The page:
In 2019, West Virginia became the 46th state (including D.C.) to enact a charter school law. The state has not yet approved a charter school, with the first application being denied in 2020. But less than two years after enactment, legislators in West Virginia are already considering major changes that would easily leave the state with one of the worst charter school laws in the country. The bill would undercut charter school accountability and fair and equitable access, two fundamental policy principles of high quality authorizing and, even with a few positive provisions like creating an independent charter board, NACSA is firmly against this bill.
Accountability, with One Hand Tied
House Bill 2012 would largely eliminate the power of authorizers to revoke a charter. This would effectively neuter the most important role of an authorizer: holding charter schools accountable for egregious violations of the public trust.
Revocation is rarely used, and is a drastic action for an authorizer to take: that’s why NACSA’s Principles & Standards recommend authorizers have clear, transparent policies on when and how revocation may be considered. Part of the charter school bargain, however, is accepting greater accountability in exchange for greater autonomy. Accountability is not only to students and families for academic outcomes, but also to the public as good stewards of public resources and trust. Schools that grievously abuse this trust must immediately face accountability.
With a five-year term, this amendment would leave authorizers largely powerless to intervene even in the most outrageous instances. The bill permits revocation in only one situation: when the health and safety of students is at risk. An amendment to permit revocation for non-compliance, financial mismangement, or extreme underperformance was rejected.
This change alone would be enough to make West Virginia’s charter law ineffective, but HB2012 gets even worse.
Egregious Civil Rights Policies
Far and away the worst provision of the proposed bill is one that would invite virtual charter schools to keep students with disabilities from enrolling. Under the bill, a student with an individualized education program (IEP) CANNOT enroll in a virtual charter school until the student and their guardian discuss with their IEP team whether enrollment in the virtual charter school is the right decision.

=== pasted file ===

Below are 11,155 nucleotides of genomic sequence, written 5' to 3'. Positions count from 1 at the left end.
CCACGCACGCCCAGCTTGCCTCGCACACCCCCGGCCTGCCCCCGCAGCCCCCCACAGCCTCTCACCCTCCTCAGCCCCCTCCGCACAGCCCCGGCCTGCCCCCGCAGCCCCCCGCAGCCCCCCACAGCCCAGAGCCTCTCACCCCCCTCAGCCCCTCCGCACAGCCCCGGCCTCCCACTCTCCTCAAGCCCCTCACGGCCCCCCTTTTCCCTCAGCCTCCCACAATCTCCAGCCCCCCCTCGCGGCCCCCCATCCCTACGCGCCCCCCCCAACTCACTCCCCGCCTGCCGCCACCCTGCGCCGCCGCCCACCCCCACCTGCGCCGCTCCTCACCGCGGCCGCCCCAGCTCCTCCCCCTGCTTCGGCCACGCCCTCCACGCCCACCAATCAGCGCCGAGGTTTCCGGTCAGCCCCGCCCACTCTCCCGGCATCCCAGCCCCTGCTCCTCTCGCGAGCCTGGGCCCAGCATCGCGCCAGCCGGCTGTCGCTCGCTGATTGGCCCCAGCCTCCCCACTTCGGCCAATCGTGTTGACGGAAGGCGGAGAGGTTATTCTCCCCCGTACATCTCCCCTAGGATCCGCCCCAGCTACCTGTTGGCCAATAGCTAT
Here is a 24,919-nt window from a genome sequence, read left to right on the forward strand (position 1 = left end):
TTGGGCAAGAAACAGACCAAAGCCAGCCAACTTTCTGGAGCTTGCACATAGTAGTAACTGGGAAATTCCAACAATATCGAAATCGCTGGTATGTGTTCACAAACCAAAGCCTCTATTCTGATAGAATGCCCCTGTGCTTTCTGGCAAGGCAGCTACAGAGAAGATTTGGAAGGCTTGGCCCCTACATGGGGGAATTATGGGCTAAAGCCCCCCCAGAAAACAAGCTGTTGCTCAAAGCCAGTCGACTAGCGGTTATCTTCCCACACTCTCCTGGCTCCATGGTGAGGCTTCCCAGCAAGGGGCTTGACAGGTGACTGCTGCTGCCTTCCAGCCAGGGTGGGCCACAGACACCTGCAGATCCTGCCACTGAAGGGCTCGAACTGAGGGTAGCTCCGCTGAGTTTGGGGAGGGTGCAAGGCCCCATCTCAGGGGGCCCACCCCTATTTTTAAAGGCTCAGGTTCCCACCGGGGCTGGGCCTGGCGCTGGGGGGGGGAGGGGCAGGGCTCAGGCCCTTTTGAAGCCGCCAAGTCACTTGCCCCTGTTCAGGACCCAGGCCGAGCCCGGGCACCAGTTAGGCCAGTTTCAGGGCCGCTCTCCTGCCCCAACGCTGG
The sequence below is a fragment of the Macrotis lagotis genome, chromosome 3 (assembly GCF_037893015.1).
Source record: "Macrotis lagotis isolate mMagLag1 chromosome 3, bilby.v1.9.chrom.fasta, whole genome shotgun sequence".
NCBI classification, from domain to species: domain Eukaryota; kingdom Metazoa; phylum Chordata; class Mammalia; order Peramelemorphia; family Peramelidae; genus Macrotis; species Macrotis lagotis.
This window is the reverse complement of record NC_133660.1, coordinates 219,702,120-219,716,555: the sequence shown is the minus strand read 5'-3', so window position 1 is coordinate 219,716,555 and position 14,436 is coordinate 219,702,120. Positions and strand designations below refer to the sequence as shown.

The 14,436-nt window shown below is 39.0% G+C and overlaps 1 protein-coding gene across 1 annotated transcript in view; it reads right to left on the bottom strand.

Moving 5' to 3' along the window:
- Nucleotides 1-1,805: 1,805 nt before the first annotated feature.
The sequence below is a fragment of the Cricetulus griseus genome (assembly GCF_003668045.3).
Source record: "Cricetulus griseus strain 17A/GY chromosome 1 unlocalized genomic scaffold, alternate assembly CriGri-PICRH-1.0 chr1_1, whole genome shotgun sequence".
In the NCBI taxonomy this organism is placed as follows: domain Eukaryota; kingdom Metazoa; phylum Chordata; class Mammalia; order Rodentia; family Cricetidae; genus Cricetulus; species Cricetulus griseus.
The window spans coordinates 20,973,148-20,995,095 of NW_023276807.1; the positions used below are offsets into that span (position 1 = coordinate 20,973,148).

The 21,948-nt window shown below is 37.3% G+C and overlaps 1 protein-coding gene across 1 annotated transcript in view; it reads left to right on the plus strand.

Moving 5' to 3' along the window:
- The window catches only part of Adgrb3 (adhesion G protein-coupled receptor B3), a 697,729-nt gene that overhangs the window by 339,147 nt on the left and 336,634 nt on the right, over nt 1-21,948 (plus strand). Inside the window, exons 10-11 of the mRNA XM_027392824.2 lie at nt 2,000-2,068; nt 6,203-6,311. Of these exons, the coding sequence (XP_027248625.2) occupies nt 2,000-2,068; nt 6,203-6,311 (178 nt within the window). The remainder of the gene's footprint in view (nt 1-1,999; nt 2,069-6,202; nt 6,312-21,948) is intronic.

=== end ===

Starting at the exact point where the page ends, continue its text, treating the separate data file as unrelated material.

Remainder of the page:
This flagrantly illegal barrier for students with disabilities to enroll in a charter school, a requirement imposed on no other students, undoubtedly violates federal law and will likely be struck down. But its inclusion in the bill in the first place is a shameful effort to undermine open, equitable access to charter school options for all students.
Risking Too-Big-To-Fail Virtual Charter Monopolies
The issues with the bill’s virtual charter school provisions don’t end there.
First, the newly created Professional Charter School Board (PCSB) “may authorize one statewide virtual public charter school which shall not count against the [statutory charter school limit].” Without a comma between “school” and “which”, this clause could be interpreted to mean that the PSCB can only authorize ONE virtual charter school, a preposterous provision giving one provider an effective monopoly in a bill aiming to increase choice and competition.
Even giving this clause generous reading, another provision would permit virtual charter schools to operate essentially without competition. Virtual charter schools applying to be authorized by a county authorizer must specify their “primary recruitment area,” a term not defined in the law but presumably not limiting enrollment only to the geographic bounds of the county. A virtual charter school applicant’s “primary recruitment area” cannot include any areas where another virtual charter school is already authorized to operate, essentially dividing the state up and keeping operators out of one another’s territory. Again, this provision violates the fundamental principle of choice and competition in the sector.
Further, while the bill does include an enrollment cap on virtual charter schools, it is simply too large and too vague to be effective. NACSA recommends that statute includes an initial enrollment cap, a growth rate cap, and a total enrollment cap, each of which work together to ensure a virtual charter school cannot rapidly grow before it has proven its quality or capacity, risking becoming too big to fail. Let Ohio and Oklahoma be lessons for West Virginia.
West Virginia’s motto is “Montani semper liberi” which translates to “Mountaineers are always free” in Latin. We don’t think the intent of the motto was to encourage freedom to discriminate or trounce charter school quality and accountability.